"A very unpleasant and hostile environment [was] part of what we were facing," Wertlieb explains. But that didn't deter the creators of the ERC from trying to effect change through education. They first targeted the parents of disabled children to inform them about the ERC and encourage them to become involved.

"When I was there the first time, I visited some of the families in their homes and got to know some of the issues that they were struggling with," Wertlieb says about the visits he describes as "dramatic and profound."

"A notion that people even cared about them or their children was, indeed, a shocking idea to some of them," Wertlieb says. "And then when we were able to convey not only that we care, but that we actually had some ideas and some programs that could make a difference and that the child could begin spending serious and useful hours in an educational setting - this became quite exciting and intriguing to them."

From that point on, Wertlieb says, parents of children attending the ERC became its best advocates. And the educational efforts are ongoing, he says.

"The increasing consciousness and awareness has been a big part of our work, so when we have teams there, we talk not only to the families we are working with, [but also] to other families in the community and families in the regular school system," Wertlieb explains. "We run programs that are educational and useful to a much broader population."

According to Wertlieb, who tries to travel back to Ukraine at least once a year with a team of specialists from Tufts to conduct consultations, University delegations also work with government officials to increase awareness about civil liberties for Ukrainian citizens when they are there.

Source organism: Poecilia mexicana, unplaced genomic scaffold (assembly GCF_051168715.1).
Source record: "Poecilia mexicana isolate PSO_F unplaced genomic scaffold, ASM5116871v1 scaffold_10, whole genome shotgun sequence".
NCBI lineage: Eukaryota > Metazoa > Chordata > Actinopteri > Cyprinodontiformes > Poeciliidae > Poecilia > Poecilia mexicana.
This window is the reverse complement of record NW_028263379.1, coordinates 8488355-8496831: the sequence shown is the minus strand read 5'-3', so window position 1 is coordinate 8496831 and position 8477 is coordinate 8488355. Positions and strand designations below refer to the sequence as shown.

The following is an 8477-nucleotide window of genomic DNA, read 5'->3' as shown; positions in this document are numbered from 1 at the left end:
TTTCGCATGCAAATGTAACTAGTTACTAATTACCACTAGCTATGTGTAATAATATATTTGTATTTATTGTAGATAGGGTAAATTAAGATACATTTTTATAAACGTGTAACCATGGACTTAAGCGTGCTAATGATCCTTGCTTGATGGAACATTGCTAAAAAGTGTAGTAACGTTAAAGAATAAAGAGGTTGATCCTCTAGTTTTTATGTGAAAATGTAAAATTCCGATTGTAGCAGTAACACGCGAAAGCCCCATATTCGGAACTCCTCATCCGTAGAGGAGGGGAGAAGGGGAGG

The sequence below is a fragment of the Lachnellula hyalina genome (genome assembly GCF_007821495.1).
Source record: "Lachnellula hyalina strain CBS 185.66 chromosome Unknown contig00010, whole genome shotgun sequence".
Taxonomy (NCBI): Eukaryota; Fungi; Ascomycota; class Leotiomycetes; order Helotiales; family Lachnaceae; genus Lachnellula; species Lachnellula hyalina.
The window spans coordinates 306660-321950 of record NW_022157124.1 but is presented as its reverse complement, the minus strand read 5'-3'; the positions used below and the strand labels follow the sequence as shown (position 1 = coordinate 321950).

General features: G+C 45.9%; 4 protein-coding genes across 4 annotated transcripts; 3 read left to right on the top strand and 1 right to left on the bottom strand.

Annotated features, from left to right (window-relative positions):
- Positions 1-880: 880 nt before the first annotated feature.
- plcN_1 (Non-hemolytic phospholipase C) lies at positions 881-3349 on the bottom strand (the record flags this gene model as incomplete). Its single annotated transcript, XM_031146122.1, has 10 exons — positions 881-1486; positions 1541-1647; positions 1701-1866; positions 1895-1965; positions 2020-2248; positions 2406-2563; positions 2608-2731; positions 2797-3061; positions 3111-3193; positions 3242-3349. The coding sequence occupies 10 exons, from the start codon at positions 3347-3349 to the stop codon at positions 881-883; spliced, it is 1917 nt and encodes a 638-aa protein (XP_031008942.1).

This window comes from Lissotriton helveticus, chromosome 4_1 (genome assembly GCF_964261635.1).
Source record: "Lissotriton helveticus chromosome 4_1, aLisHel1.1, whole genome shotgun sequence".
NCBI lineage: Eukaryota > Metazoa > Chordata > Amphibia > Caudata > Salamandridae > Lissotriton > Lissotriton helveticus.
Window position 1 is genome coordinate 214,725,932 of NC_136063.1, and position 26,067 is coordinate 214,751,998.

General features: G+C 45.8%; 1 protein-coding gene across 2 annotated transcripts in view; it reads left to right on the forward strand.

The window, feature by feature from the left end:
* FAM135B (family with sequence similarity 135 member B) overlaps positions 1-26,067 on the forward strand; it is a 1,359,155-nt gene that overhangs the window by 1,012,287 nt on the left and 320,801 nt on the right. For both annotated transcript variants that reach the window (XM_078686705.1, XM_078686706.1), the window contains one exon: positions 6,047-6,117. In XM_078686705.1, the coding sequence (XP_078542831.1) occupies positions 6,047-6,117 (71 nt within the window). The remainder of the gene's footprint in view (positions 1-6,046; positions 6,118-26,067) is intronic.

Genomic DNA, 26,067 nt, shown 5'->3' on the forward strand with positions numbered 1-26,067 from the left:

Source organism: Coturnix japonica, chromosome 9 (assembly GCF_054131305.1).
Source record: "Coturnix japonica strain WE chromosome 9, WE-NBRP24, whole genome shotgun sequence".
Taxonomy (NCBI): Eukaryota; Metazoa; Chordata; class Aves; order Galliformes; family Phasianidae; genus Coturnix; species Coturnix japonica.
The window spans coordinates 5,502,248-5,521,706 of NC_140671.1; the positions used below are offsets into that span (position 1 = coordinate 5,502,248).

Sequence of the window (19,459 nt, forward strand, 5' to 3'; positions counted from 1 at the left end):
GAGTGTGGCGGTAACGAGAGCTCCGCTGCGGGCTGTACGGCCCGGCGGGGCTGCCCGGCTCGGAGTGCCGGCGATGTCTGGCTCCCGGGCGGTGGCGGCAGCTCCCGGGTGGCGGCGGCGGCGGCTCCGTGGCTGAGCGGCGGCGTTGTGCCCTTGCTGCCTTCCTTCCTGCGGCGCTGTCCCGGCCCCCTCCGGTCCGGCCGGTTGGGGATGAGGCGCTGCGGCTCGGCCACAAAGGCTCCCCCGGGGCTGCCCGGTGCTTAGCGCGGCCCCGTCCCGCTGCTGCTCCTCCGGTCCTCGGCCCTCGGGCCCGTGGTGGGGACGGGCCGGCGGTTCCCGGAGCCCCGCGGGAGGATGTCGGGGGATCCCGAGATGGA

Group at Bet-HanaThe college students who are in training at the ERC and working hands-on with the children are another important group of advocates. They are the people who carry the message out into communities, bring their special education training to classrooms in "regular" schools and are expected to push for the creation of places like the ERC across the rest of Ukraine and Eastern Europe.

"We are making [the students] more aware in terms of being able to alter [Ukrainians'] attitudes about people with disabilities and to appreciate the unique contributions that any individual can make to a social setting, a work setting," Wertlieb says.

While the students in Ukraine are being trained to work with children with special needs and advocate for them in the community, some of their American counterparts studying child development at Eliot-Pearson are also involved with the ERC, even if it's just from a distance.

Wertlieb points out that when professionals from the ERC come to Tufts for trainings, students here have an opportunity to meet with them and get a taste for what life is like in Ukraine.

"I think that any opportunity that United States students get to appreciate [different cultures] around the world makes the quality of their education much richer," he says. "And, of course, many of our students, when they leave here, will be looking at positions that involve work in a global economy. By virtue of these kinds of experiences, they are a little more tuned in to some of the opportunities and some of the challenges involved in working in a global system."

According to Wertlieb, each time visitors from the teaching seminary come to Tufts, they leave with dozens of new ideas about special education based on what is going on at Eliot-Pearson. As a result of this arrangement, the ERC's coordinator, Tamara Olshanytska, fondly refers to the center as Ukraine's own "little Eliot-Pearson," Wertlieb says with a smile.

And isn't it great, he adds, to have this small "piece of Tufts prospering in Ukraine."

(Photos courtesy of Oleg Svet and Danielle Warner)